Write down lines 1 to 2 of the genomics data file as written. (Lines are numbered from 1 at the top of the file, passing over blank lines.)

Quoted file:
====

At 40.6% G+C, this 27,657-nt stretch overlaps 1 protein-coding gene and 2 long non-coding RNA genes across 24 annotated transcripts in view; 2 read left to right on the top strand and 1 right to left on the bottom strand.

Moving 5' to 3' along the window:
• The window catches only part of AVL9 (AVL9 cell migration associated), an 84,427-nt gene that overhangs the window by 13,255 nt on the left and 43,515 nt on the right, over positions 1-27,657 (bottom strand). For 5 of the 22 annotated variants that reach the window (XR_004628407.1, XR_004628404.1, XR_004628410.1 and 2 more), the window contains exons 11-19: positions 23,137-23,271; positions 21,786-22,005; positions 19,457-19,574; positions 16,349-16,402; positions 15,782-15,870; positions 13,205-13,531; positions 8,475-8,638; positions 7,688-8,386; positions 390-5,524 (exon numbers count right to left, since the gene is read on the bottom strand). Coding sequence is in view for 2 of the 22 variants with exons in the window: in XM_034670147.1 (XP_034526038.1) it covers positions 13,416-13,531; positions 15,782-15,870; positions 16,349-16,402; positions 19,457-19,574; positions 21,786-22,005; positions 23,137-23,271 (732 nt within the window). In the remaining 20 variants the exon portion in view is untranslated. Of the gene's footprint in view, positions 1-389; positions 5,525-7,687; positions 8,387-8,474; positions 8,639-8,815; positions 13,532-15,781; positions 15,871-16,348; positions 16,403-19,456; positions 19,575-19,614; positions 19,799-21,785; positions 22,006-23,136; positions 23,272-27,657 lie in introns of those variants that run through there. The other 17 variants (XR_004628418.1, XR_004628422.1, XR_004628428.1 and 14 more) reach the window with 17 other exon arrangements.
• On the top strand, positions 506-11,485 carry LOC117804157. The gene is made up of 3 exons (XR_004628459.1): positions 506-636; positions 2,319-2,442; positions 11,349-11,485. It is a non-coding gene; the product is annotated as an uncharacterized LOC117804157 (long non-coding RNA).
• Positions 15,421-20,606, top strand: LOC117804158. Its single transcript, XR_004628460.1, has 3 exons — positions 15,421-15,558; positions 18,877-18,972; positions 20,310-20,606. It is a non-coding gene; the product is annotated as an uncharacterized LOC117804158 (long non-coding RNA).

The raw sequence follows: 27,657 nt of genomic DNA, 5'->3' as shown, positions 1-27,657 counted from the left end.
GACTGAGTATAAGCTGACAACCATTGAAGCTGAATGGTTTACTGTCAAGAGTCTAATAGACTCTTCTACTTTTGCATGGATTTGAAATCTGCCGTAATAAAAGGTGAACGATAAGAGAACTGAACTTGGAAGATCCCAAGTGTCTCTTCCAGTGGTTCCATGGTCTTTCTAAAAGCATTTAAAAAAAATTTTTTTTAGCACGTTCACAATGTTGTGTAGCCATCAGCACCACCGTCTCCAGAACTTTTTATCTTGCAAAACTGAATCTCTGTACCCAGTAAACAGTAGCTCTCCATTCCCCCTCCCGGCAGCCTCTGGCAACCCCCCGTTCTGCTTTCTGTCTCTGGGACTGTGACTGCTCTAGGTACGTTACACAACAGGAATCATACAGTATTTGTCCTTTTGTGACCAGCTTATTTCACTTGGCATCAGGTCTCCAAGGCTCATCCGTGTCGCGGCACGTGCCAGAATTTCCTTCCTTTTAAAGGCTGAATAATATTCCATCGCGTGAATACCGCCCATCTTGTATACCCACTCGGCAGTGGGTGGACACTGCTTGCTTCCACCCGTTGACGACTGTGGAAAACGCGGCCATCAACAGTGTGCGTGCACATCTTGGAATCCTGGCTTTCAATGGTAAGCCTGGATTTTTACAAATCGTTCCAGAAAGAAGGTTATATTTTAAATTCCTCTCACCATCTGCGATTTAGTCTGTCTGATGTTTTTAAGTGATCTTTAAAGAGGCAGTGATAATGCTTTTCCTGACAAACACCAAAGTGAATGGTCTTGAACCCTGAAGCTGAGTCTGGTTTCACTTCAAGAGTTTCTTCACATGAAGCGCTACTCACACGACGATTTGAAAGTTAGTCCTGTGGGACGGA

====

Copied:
At 40.6% G+C, this 27,657-nt stretch overlaps 1 protein-coding gene and 2 long non-coding RNA genes across 24 annotated transcripts in view; 2 read left to right on the top strand and 1 right to left on the bottom strand.

Moving 5' to 3' along the window: